Hmm. Sounds, for one thing, like the first poster wasn't noting a problem so much as how smoothly DHCP works for him. DHCP is *supposed* to give you a new address if you cut your cable modem connection, especially since there are so many people on that same system starting up/restarting/etc. their own computers. There would be quite a bit of IP shuffling.

Okay, so on to the other problems. At this point, the only thing I can really say is that I have never had a problem switching my PowerBook G4 667 from my work connection to a school connection in my office, or to my home connection, where I connect to via an AirPort basestation running DHCP to allow my Blue and White G3 to connect via ethernet (I share a DSL connection between the two of them). One thing I have occasionally done to make the transition easier between my different locations is to log out, put my computer to sleep, and log back in when I get to my destination. At the worst, I'll have to input my closed AirPort network's name and password to use my home LAN. So, the long-out/sleep/log-in steps might solve this problem without being as troublesome as shutting down and restarting.

My two cents,


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DHCP Lease Renewal
Authored by: tomdarch on May 10, '02 01:22:35AM
I'm getting similar problems with 169.x.x.x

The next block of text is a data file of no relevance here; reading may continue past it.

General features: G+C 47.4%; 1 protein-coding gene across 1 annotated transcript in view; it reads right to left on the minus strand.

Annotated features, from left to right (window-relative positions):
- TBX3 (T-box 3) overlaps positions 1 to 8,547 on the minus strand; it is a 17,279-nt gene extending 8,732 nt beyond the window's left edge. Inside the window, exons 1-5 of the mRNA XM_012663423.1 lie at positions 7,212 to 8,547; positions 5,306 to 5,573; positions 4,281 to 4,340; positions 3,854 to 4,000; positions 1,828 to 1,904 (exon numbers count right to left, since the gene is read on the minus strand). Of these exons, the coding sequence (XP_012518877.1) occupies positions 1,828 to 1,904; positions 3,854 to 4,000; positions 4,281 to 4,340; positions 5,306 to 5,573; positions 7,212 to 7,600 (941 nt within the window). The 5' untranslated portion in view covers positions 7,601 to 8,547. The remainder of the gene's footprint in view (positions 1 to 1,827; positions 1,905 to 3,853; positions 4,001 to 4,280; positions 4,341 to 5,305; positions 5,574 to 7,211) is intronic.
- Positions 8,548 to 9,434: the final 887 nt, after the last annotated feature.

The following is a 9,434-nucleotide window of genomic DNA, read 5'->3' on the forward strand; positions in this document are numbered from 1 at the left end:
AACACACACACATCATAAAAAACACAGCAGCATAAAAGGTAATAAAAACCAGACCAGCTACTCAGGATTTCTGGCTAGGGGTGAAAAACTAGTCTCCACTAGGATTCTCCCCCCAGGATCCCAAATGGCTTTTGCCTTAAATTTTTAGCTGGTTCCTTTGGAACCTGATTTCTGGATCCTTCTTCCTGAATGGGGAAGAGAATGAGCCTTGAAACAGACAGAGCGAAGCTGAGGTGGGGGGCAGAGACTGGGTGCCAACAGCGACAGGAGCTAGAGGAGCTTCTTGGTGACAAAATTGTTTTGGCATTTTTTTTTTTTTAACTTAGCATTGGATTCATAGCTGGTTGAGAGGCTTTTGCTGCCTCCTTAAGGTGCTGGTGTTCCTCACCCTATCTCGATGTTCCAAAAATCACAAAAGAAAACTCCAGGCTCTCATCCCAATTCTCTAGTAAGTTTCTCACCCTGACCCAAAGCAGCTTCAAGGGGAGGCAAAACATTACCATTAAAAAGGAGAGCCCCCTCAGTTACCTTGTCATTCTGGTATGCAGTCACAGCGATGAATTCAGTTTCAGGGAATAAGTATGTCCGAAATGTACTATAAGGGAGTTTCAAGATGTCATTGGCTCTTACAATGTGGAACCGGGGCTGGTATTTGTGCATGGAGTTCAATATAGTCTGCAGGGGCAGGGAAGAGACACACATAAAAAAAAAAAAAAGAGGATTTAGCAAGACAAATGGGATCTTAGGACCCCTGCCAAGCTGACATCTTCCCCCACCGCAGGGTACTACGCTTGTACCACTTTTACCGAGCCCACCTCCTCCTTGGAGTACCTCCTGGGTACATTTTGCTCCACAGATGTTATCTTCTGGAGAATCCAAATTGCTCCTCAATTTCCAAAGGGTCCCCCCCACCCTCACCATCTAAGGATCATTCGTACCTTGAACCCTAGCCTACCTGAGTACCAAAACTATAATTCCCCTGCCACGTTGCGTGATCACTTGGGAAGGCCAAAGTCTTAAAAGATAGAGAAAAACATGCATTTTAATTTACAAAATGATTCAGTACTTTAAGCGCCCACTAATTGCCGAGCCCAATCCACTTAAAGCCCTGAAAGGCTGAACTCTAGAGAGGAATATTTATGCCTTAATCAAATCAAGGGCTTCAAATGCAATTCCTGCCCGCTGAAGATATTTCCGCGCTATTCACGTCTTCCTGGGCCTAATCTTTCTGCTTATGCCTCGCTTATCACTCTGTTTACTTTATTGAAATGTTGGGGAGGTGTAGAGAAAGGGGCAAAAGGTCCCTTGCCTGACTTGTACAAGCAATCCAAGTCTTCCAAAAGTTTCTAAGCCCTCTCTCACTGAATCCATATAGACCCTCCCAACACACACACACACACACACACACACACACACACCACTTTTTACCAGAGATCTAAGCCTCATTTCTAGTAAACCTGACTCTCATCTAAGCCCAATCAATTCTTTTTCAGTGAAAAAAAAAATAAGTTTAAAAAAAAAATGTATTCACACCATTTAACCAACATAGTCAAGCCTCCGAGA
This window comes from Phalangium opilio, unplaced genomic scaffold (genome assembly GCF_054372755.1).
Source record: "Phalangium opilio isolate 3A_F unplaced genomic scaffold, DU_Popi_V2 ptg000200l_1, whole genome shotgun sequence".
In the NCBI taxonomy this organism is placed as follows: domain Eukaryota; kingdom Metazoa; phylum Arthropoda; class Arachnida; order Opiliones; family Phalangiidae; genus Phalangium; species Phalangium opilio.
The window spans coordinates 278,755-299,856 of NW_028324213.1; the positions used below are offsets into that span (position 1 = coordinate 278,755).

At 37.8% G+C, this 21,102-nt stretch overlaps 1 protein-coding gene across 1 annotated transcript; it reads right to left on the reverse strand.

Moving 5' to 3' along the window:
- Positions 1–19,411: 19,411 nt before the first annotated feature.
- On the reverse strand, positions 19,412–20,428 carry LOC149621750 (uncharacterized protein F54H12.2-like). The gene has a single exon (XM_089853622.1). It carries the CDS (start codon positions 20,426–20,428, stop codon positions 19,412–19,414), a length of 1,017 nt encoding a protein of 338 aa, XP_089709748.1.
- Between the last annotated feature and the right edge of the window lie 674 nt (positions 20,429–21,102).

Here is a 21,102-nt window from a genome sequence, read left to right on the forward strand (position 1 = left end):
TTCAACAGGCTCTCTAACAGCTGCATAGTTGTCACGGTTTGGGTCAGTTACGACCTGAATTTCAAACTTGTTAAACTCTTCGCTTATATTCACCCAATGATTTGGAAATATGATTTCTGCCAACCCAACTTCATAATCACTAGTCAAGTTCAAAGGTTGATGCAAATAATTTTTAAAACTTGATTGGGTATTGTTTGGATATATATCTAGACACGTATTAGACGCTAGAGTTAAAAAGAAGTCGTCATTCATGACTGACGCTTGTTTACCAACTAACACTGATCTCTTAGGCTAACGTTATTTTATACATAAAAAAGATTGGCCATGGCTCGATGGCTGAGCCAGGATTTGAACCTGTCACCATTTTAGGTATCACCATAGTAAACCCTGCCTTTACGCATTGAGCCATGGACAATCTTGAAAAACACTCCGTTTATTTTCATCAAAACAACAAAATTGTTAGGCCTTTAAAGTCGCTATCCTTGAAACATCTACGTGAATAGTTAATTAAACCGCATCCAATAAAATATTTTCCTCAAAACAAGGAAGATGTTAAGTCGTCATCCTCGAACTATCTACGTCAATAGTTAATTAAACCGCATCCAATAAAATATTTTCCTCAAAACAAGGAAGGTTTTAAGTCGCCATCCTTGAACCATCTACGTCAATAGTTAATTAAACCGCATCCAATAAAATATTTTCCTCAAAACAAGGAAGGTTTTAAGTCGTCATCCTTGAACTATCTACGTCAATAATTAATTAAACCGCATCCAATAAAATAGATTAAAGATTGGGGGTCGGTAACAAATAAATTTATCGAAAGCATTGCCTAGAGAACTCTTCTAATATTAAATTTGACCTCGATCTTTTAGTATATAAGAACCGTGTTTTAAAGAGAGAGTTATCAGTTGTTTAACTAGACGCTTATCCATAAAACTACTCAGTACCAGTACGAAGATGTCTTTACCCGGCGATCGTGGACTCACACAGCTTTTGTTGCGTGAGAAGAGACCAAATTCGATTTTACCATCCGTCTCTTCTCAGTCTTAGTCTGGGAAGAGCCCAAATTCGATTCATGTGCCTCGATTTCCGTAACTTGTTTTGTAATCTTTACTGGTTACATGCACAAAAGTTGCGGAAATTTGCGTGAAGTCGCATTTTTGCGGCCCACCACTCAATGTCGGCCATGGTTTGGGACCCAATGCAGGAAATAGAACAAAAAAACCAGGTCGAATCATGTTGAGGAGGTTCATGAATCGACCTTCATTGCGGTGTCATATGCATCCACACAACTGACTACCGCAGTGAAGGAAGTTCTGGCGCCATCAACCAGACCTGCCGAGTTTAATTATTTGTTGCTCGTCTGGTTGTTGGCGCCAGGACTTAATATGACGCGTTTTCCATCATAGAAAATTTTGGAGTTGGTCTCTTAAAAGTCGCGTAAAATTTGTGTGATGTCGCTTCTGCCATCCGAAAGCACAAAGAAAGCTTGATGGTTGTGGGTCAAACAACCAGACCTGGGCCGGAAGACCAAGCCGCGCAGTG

I've got a DSL line running through an ethernet switch.

When I first hooked up my new powerbook it got a good address, but after disconnecting it then reconnecting it later, it hasn't yet been able to get a good address. When I only had os9 on my B&W G3 it had the same problem - I tried trashing the TCP/IP prefs, to no avail! Now that I've upgraded the B&W, it got a bad address the first time I tried connecting. I switched to PPP in the Network panel, hit "Apply Now", switched back to DHCP, hit "Apply Now", and it momentarily showed 0.0.X.X, then got a good address. Interestingly, when I get a bad (169.x.x.x) address, the subnet mask is set to and I don't get a router address.

Could this be a problem with the DHCP server? Is there a file to edit or trash in OS X that has DHCP settings or info? Does Apple's use of DHCP with AirPort have anything to do with this?

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DHCP Lease Renewal
Authored by: Myrddin on Jun 04, '03 11:26:45PM

I personally would like to know what the answer is... I don't shut my system down and would perfer to put it to sleep but getting a 169.x.x.x address instead of the proper router DNS address is a pain.

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DHCP Lease Renewal
Authored by: germsteel on Jul 05, '03 03:49:27AM

Check to see if you have set your router with enough IP addresses to hand out. Something that says starting IP address range to ending IP address.

My router hands me a new internal IP address and doesn't purge the old one for a little while.

Good luck.

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DHCP Lease Renewal
Authored by: anti-os on Nov 04, '04 05:58:46PM

Sounds like another case of an open transport issue. Funny thing if this was a "standard" wireless device (res. gateway) it wouldn't try pushing a 169.x.x.x ip first and wouldn't cause things to screw up. Just like OS10.x open transport problems.

Hmm... do I see a pattern forming here!